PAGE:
Court to decide validity of goods inspection order

Monday January 11 2016

Imported second hand cars at the Port of Mombasa yard on November 14, 2015. Importers have argued that the decision requiring all goods to be inspected in their country of origin will negatively impact their business. PHOTO | KEVIN ODIT | NATION MEDIA GROUP

Imported second hand cars at the Port of Mombasa yard on November 14, 2015. Importers have argued that the decision requiring all goods to be inspected in their country of origin will negatively impact their business. PHOTO | KEVIN ODIT | NATION MEDIA GROUP 

By ABIUD OCHIENG
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A petition filed by importers challenging the recent directive requiring that all goods must be inspected in their country of origin before being brought into Kenya will be heard Tuesday.

The petition filed by activist Okiya Omtatah claims that the latest directives are based on a legal notice known as the Verification of Conformity to Kenya Standards of Imports Order 2005, which was gazetted on July 15, 2005 but stands repealed due to section 20 and 21 of the Statutory Instruments Act 2013.

“Since the legal notice is repealed, the said directive is unlawful and unconstitutional,” said Mr Omtatah.

The traders also argue that the move will negatively affect their business.

The Kenya Revenue Authority (KRA) published an advertisement on December 29, last year saying that following the expansion of the pre-export verification of conformity (PVoC) to standards programme to cover all imports destined to Kenya with effect from January 2016, only cargo that meets PVoC requirements shall be accepted for loading for destinations within the country.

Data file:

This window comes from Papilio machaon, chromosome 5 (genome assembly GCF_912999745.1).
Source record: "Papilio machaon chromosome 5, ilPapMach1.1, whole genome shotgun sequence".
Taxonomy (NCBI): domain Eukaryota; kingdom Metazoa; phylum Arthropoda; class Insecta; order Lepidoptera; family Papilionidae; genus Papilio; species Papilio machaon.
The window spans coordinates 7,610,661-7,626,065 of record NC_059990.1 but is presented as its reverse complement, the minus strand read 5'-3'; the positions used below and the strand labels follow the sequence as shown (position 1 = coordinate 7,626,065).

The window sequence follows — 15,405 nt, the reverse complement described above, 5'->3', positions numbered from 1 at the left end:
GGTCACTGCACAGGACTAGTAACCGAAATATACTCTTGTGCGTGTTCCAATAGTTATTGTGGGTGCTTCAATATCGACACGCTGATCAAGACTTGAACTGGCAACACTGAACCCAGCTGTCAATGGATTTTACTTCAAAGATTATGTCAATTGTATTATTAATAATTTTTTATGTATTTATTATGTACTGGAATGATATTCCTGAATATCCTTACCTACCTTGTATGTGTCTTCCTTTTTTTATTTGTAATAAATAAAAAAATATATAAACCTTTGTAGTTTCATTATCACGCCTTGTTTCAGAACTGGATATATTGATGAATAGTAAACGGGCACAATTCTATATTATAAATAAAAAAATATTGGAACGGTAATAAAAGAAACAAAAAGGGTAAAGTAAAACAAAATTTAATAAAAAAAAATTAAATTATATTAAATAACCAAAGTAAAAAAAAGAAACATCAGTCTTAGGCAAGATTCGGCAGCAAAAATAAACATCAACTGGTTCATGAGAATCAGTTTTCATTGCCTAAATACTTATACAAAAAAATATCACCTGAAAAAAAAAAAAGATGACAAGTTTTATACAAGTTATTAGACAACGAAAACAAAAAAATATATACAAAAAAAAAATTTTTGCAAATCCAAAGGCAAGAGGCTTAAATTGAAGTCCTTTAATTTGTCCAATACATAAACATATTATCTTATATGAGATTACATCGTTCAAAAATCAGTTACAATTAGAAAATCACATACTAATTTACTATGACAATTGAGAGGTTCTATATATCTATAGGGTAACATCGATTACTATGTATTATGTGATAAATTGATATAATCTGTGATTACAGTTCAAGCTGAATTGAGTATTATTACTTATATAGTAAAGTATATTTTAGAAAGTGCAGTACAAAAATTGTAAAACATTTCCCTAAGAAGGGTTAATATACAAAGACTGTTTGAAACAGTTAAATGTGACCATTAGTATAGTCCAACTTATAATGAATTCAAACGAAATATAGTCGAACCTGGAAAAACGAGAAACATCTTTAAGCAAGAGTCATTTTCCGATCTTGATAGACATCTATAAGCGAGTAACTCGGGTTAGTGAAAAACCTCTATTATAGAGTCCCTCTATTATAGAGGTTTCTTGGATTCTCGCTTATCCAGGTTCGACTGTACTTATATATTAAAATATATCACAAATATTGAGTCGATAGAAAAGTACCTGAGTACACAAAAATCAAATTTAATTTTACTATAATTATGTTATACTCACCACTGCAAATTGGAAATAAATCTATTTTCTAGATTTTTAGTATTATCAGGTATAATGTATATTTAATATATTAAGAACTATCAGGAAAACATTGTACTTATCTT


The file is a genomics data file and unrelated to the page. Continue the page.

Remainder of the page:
KRA had also said that cargo destined for Kenya, which do not conform to these requirements, shall not be permitted to offload, and the same shall be consigned back to the country of origin at the carrier’s cost.

The traders in their application argued before Mr Justice George Odunga that in issuing the directive, KRA and Kenya Bureau of Standards (Kebs) ignored the fact that the latter’s appointed inspectors lack the capacity to validate all imports ranging from textile, electronics, machinery, furniture, petroleum, glass, motor vehicles among others.

“The directive totally contradicts the instructions published on Kebs website stating that PVoC programme is independent of and additional to any existing import processes such as destination inspection,” the court heard.

Small scale importers claim that they will be greatly affected by the directive since a majority of makers of items such as sawing machines may not have the time to go through the motions unless the products are bought in bulk.

The government, however, says the move is necessary to protect the Kenyan consumer from sub-standard and un-inspected products.